According to our constitution, no synodical resolution is binding on the individual congregations. No resolution. Mark that well! What we resolve here in convention the pastors and lay delegates must report to the home congregations and say, “This is what the convention resolved.” But they cannot say, “Now you must also observe this.” No; on the contrary, the congregation can say, “As soon as it is a matter that has been left free for us as Christians, we can disregard the resolution of the convention,” and the Synod can say nothing against that (Harrison, 271).

None of this discussion, however, should be interpreted as a repudiation of the reasonable agreements that we make together as a Synod, or that we can disregard these things as being trivial and unworthy of our commitment. The present Bylaws read “Thus, while congregations of the Synod are self-governing (Art. VII), they, and also individual members, commit themselves as members of the Synod to act in accordance with the Constitution and Bylaws of the Synod under which they have agreed to live and work together and which the congregations alone have the authority to adopt or amend through conventions” (Bylaw 1.3.4, p. 1.14). At best, the recommended change is unnecessary, because a general commitment to the Synod’s endeavors is already in place in Bylaw 1.3.4. At worst, it’s a change that enslaves us to the caprice of synodical bureaucracy.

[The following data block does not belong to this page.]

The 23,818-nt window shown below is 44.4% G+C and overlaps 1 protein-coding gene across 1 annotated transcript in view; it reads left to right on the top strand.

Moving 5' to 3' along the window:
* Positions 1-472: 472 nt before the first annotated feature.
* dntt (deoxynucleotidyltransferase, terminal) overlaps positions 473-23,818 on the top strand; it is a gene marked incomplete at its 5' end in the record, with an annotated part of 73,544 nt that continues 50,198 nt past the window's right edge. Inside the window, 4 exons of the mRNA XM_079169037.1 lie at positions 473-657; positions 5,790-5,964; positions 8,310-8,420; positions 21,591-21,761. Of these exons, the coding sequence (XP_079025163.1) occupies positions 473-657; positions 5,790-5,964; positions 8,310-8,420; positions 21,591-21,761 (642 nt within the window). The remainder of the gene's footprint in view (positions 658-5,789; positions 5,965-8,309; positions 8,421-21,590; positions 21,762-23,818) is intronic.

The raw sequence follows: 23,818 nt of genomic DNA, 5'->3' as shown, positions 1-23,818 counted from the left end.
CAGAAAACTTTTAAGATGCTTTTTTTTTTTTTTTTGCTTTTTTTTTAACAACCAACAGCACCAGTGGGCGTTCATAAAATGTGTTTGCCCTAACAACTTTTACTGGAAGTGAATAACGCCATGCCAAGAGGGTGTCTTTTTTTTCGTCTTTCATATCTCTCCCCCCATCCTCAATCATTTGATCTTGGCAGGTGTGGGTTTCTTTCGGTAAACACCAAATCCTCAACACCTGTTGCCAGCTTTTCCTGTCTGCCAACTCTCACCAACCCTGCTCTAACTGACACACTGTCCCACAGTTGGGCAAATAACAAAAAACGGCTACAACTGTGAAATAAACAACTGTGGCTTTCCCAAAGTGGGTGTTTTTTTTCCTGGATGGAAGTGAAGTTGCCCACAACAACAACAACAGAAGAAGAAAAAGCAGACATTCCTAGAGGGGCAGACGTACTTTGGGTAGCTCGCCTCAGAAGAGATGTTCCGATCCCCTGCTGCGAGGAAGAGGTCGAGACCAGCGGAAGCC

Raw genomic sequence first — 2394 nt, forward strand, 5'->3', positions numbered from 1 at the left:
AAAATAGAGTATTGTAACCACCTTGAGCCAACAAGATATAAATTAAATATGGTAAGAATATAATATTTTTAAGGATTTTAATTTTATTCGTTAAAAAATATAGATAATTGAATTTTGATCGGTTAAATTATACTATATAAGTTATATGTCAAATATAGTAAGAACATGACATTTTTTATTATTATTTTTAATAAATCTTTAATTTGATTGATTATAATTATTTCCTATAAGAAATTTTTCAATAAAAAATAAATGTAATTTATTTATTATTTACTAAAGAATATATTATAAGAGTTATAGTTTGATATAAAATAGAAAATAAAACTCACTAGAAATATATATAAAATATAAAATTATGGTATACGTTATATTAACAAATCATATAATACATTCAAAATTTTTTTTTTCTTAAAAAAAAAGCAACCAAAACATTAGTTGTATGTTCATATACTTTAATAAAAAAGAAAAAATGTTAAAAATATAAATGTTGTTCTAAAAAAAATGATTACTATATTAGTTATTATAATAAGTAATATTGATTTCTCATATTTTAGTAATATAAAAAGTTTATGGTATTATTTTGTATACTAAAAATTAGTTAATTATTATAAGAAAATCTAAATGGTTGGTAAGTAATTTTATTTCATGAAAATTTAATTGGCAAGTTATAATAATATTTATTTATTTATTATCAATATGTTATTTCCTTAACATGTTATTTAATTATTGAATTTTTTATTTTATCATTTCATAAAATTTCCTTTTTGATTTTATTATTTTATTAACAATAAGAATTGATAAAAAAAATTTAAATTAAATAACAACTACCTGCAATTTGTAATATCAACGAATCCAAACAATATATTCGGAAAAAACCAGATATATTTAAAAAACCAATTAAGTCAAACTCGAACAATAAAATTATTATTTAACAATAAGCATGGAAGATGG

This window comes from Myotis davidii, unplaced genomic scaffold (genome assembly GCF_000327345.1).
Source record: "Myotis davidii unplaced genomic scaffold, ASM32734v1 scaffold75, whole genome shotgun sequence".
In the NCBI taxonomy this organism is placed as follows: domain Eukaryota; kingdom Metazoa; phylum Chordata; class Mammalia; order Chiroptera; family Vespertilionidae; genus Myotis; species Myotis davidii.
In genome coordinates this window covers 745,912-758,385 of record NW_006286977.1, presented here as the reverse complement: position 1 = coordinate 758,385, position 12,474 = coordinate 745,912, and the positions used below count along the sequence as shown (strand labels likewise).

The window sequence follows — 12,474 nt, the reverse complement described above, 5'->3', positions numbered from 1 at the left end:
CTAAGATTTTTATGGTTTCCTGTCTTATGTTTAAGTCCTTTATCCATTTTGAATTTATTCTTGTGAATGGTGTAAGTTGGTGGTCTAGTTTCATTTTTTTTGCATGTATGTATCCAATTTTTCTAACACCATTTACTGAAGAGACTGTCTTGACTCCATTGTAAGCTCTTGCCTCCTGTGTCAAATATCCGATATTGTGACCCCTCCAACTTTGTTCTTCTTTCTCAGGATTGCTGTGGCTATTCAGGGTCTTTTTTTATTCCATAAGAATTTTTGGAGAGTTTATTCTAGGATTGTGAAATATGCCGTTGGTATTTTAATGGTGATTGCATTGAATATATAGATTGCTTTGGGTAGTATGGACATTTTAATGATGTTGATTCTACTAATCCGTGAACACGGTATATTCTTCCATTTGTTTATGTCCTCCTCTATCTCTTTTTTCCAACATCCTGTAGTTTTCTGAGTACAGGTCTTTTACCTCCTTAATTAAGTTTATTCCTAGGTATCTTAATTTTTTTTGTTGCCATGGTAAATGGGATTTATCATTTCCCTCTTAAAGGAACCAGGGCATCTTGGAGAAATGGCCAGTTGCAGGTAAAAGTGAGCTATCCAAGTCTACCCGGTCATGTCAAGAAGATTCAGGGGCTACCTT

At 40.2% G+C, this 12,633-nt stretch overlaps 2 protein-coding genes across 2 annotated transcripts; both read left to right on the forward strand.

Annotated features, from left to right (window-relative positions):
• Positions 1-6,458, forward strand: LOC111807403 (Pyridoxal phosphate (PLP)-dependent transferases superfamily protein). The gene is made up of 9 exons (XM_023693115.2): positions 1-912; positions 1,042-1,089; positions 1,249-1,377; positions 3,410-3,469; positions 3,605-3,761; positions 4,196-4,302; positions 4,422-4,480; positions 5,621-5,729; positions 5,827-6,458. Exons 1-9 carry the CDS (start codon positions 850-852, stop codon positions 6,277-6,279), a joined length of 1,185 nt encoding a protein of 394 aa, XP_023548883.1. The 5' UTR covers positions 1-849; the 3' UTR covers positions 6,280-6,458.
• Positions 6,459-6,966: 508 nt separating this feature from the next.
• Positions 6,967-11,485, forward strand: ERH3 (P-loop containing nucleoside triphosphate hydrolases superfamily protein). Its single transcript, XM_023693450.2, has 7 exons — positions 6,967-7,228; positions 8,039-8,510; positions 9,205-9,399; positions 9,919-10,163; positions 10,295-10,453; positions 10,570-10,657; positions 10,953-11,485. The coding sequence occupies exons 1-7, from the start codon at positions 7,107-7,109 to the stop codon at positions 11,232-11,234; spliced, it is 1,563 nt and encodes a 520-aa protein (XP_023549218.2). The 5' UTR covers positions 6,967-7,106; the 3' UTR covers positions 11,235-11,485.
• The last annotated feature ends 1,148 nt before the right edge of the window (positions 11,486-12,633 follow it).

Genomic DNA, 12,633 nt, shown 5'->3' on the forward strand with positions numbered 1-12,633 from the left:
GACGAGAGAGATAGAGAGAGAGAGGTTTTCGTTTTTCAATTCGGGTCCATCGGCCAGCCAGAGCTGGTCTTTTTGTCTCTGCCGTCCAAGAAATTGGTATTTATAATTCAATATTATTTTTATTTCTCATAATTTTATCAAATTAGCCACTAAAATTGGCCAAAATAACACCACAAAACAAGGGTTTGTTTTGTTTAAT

In large part the Constitution (and the Bylaws and resolutions) are a byproduct of the kingdom of the left, and therefore shouldn’t be subscribed to. It’s unlikely there are large numbers of members who feel a compelling need to subscribe to the Duties of the Vice-President-Finance—Treasurer (Article XI, E.). This constitutional subscription may be as much about giving unto Caesar what is Caesar’s as an attempt at unity.